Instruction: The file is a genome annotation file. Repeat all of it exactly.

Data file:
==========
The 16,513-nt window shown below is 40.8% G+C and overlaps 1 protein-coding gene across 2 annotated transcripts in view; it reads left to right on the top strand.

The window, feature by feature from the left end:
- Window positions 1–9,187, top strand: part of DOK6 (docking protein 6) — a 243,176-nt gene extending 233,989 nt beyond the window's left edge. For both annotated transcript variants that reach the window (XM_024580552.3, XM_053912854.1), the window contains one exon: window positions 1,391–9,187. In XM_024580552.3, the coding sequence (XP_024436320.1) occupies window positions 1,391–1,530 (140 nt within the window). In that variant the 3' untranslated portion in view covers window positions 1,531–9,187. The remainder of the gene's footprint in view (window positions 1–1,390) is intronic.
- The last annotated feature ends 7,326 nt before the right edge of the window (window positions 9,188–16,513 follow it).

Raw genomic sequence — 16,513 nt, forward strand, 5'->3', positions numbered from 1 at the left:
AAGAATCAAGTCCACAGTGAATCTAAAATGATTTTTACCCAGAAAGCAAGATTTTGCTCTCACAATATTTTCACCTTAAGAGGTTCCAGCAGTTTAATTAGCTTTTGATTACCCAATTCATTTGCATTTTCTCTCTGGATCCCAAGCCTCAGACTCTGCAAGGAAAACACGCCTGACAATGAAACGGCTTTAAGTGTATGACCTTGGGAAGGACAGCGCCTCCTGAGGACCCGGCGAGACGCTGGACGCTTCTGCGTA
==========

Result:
The 16,513-nt window shown below is 40.8% G+C and overlaps 1 protein-coding gene across 2 annotated transcripts in view; it reads left to right on the top strand.

The window, feature by feature from the left end:
- Window positions 1–9,187, top strand: part of DOK6 (docking protein 6) — a 243,176-nt gene extending 233,989 nt beyond the window's left edge. For both annotated transcript variants that reach the window (XM_024580552.3, XM_053912854.1), the window contains one exon: window positions 1,391–9,187. In XM_024580552.3, the coding sequence (XP_024436320.1) occupies window positions 1,391–1,530 (140 nt within the window). In that variant the 3' untranslated portion in view covers window positions 1,531–9,187. The remainder of the gene's footprint in view (window positions 1–1,390) is intronic.
- The last annotated feature ends 7,326 nt before the right edge of the window (window positions 9,188–16,513 follow it).

Raw genomic sequence — 16,513 nt, forward strand, 5'->3', positions numbered from 1 at the left:
AAGAATCAAGTCCACAGTGAATCTAAAATGATTTTTACCCAGAAAGCAAGATTTTGCTCTCACAATATTTTCACCTTAAGAGGTTCCAGCAGTTTAATTAGCTTTTGATTACCCAATTCATTTGCATTTTCTCTCTGGATCCCAAGCCTCAGACTCTGCAAGGAAAACACGCCTGACAATGAAACGGCTTTAAGTGTATGACCTTGGGAAGGACAGCGCCTCCTGAGGACCCGGCGAGACGCTGGACGCTTCTGCGTA